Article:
Hey guys. I need a solution for c2/data aquisition& analysis server to have a persistent connection to agents in up to 100K agents per server range. Ideally with low overhead, multiplexing and ideally some QoS to prioritize control channel messages over the data channel. Any good recommendations/advice for Elixir or Erlang lib.(s) that could help would be really appreciated (as well as arch. tips or any other relevant wisdom ) . The aim is to build a POC that will potentially convince people to adopt Elixir for at least communication/c2 portion of the product.
/me has no clue what c2 is
So basically 100k TCP connections or something? Or usermode SCTP?
yep up to 100K TCP
In that case…
QoS would likely be handled at the hardware side, multiplexing maybe too unless you go SCTP or so, as for low overhead, you’d probably want UDP instead if you can tolerate loss (unless TCP/SCTP is low enough overhead already)?
TCP is fine just don’t want to roll my own solution for multiplexing control and data “channels” with ability to prioritize control channel over data channel (and ideally ability to throttle data channel). Although it might not be too much work? Haven’t really done any network servers since college pretty much was doing purely web dev. work.
Yeah that’s not really a TCP feature though, more an SCTP feature (and sadly not a usermode SCTP thing last I saw, though usermode SCTP can do the rest of it quite well)… ^.^;
Performing it on the software side can still cause the TCP buffer to grow in the kernel to the window size, which then causes the throughput to tank when it does start back up for a while. If you really want to throttle honestly I’d use something more like UDP, which will scale much better, and using usermode SCTP (emulated on UDP instead of being IP level SCTP since a lot of routers and Windows out in the wild are retardedly stupid for not following specs properly, which is why usermode SCTP exists at all instead of just using the IP level SCTP protocol) would gain you a lot of functionality essentially ‘for free’ especially if you want reliability (if you don’t want reliability, then honestly just use UDP straight as the hardware stack usually throttles it automatically to keep the network useable, ‘in general’).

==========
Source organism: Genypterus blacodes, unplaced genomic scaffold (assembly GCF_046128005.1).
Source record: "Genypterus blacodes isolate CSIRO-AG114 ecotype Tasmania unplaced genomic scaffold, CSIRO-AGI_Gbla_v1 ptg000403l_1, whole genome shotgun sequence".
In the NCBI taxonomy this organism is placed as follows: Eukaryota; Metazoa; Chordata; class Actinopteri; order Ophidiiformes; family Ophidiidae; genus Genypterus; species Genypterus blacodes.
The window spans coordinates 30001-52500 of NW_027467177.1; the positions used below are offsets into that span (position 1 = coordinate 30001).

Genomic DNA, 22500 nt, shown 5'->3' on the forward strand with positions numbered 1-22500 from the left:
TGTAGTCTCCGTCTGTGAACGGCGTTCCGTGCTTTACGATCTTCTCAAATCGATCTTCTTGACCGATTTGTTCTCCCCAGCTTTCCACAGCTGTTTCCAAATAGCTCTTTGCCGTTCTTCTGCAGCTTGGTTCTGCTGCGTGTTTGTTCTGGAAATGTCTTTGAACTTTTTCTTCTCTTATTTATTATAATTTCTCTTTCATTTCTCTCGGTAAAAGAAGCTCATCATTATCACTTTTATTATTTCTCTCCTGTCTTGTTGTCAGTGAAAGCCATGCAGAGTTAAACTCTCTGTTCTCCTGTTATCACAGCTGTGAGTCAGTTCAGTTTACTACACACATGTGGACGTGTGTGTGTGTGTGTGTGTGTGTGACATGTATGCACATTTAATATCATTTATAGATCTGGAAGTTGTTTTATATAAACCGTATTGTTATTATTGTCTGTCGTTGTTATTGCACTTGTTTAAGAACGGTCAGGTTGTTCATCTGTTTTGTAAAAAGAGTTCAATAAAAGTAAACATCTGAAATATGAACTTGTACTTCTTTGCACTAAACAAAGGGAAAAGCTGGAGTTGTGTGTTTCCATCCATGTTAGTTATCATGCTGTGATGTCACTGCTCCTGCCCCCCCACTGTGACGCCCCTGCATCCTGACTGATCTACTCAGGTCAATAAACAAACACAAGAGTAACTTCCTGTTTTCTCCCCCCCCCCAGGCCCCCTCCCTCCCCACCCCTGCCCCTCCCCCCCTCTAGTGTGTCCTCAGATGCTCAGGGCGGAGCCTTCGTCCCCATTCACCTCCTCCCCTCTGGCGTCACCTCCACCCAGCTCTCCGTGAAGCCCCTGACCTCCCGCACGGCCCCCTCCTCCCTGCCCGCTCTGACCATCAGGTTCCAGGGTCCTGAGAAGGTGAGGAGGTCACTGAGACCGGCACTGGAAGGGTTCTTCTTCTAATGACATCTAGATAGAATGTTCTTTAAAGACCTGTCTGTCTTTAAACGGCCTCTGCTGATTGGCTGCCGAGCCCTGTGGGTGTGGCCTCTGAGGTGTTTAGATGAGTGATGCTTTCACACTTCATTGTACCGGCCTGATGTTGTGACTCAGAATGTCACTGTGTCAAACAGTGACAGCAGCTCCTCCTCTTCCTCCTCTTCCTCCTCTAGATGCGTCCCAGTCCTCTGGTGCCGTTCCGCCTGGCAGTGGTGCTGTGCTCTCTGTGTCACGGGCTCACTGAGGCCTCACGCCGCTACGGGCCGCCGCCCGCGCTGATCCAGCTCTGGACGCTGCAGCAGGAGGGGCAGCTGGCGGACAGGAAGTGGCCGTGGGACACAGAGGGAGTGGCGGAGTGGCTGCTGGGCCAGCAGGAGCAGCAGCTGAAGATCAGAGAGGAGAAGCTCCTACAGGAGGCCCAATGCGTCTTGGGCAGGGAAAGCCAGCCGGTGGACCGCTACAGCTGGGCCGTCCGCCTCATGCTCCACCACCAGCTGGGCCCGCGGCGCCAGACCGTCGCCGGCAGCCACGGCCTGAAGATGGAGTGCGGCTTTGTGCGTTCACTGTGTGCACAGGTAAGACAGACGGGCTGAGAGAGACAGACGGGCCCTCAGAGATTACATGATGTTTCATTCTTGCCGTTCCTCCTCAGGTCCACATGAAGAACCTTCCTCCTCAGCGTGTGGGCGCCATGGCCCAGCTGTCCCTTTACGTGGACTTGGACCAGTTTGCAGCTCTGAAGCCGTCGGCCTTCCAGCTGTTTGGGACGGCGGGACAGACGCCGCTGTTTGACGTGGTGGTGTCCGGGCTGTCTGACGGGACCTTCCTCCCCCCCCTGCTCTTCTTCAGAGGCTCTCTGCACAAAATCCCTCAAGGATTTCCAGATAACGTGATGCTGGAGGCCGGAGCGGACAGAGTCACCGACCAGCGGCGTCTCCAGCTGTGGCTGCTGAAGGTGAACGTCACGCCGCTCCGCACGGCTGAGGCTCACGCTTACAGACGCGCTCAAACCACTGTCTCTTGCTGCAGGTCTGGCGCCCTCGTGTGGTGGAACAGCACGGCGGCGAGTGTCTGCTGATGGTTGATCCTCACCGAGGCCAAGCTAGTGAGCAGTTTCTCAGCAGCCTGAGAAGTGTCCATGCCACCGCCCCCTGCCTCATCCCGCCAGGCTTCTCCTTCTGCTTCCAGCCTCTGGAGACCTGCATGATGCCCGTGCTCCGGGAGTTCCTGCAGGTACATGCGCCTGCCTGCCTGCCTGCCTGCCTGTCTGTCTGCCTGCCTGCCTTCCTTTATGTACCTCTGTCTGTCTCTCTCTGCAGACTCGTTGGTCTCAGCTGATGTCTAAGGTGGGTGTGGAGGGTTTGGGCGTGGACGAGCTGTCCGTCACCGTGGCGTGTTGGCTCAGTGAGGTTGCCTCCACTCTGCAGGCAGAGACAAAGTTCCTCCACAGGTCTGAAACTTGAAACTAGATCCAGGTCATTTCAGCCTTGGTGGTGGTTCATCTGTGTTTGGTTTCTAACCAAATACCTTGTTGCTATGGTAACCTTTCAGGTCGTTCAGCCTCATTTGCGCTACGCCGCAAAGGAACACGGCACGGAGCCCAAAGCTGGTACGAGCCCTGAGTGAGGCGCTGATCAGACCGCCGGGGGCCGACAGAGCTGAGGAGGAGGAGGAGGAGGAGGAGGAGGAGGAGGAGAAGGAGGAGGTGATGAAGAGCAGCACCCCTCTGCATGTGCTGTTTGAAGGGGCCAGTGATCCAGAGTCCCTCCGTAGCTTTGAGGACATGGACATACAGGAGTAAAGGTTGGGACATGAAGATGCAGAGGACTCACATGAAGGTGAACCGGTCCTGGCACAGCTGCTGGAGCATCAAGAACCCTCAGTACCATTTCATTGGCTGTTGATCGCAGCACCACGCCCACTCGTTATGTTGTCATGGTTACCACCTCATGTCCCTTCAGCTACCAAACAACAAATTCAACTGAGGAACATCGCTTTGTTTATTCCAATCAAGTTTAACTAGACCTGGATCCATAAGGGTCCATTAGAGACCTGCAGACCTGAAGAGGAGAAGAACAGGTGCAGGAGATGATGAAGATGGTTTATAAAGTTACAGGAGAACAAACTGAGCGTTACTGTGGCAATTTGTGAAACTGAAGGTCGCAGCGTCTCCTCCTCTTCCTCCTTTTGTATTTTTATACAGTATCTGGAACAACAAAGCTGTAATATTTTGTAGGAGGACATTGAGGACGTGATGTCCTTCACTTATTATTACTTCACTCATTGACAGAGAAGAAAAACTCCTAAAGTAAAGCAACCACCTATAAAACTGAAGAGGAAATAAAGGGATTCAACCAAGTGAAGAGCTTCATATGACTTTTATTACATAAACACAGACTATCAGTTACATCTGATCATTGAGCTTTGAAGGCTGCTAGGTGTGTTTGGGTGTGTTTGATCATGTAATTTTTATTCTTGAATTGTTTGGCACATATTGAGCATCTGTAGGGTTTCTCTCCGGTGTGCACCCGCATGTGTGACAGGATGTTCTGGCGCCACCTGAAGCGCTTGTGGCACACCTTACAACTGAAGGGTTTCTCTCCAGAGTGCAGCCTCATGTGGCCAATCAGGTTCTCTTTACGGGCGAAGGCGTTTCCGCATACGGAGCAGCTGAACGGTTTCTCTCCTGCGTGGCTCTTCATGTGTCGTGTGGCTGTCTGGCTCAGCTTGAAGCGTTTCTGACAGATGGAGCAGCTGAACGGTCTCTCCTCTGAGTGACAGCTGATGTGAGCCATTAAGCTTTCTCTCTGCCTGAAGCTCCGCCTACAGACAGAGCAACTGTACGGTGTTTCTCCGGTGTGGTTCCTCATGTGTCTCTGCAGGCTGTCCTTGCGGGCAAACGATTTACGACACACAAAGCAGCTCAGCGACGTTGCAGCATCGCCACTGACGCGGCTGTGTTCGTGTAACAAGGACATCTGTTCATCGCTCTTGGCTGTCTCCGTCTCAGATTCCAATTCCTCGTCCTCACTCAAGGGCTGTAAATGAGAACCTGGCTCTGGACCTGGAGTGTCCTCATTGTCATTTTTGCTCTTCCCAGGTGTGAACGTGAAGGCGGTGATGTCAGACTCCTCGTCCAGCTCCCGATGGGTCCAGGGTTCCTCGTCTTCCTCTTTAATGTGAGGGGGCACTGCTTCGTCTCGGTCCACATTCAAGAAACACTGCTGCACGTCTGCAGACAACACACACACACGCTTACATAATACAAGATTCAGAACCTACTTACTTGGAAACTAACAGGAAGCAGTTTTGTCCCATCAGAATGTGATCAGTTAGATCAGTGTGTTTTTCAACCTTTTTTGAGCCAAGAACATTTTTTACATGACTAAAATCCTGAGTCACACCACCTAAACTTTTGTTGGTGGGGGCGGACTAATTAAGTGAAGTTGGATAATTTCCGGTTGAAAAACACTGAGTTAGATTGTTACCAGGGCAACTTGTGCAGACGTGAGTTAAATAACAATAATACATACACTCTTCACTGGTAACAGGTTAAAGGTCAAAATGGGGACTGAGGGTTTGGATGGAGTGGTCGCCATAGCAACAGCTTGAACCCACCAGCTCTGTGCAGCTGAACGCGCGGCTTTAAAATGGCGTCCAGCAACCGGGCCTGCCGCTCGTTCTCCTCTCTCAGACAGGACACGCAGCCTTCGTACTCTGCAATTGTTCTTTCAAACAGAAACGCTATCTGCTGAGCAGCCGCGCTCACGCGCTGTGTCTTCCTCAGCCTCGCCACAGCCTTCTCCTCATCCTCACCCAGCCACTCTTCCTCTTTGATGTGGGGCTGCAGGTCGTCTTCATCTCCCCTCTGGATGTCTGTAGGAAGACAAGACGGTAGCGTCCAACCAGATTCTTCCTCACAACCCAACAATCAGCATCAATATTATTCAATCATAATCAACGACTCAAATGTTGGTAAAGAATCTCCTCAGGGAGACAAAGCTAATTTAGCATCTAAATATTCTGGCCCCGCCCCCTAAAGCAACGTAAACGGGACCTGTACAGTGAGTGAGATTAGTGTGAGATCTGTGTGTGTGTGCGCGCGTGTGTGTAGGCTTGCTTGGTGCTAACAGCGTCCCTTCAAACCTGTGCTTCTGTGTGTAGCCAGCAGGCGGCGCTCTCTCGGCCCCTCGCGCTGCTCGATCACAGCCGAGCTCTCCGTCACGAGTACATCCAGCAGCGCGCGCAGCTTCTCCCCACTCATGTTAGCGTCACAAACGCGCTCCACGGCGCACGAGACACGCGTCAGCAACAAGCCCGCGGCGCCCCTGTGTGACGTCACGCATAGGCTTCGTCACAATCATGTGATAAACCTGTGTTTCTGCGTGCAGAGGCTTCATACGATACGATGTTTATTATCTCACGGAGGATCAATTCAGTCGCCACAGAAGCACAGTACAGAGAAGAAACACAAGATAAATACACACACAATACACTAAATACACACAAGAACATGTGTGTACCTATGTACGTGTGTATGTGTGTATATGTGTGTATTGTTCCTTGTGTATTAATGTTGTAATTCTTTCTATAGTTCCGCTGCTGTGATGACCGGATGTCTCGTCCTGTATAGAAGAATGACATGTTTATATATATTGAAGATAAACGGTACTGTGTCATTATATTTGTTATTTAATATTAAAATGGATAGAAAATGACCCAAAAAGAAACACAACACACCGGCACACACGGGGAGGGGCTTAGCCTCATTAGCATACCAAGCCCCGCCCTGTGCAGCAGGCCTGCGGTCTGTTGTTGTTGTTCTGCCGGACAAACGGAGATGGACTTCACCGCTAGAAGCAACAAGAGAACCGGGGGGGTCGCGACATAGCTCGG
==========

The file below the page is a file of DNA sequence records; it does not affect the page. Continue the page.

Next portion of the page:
Overall though, need more information about the setup, the information, how reliable it needs to be, how ordered it needs to be, how large it will be at most, how sporadic it will be, is it stateful or stateless packets, etc… etc…
SCTP looks interesting. In the current product there is no persistent connection between server and agents agent checks in periodically with the server and might receive some jobs to run or commands to execute and also provides info on it’s state, status of jobs etc. Some job results could be large files (few gigs) but mostly it’s low volume. There are downsides to this model (mainly having to wait for checking interval) so my idea is to build a POC that has agent establish persistent connection to the server. It might make sense to have persistent SCTP connection for command and control and have an agent establish TCP connection when it needs to move large amount of data I guess.
SCTP is entirely suited for large data as well, even more so than TCP due to it’s multiplexing and multiple channels (you can still send other data on one channel even while sending huge data on another channel for example).
Cool thank you just started reading up on SCTP got confused by message oriented vs stream oriented thing. Looks like it totally could be the solution thank you for all the info will continue to dig in
Honestly SCTP would have taken over instead of TCP if not for Windows being monumentally stupid like always.
Also, for IP level SCTP, the BEAM comes with it built in. For usermode SCTP (built on UDP) I think it might be in already, either that or it still has a PR for it…
EDIT1: Looks like it’s still pending as a PR, so you’d need to implement it yourself (or swipe this implementation), maybe you can push it along to get it merged?
EDIT2: Or of course just use UDP and implement whatever reliability you want manually (maybe a side TCP channel too, in which case can just use TCP entirely if you are okay with the limitations). ^.^:
/me may be getting too detailed, TCP is fine for most uses…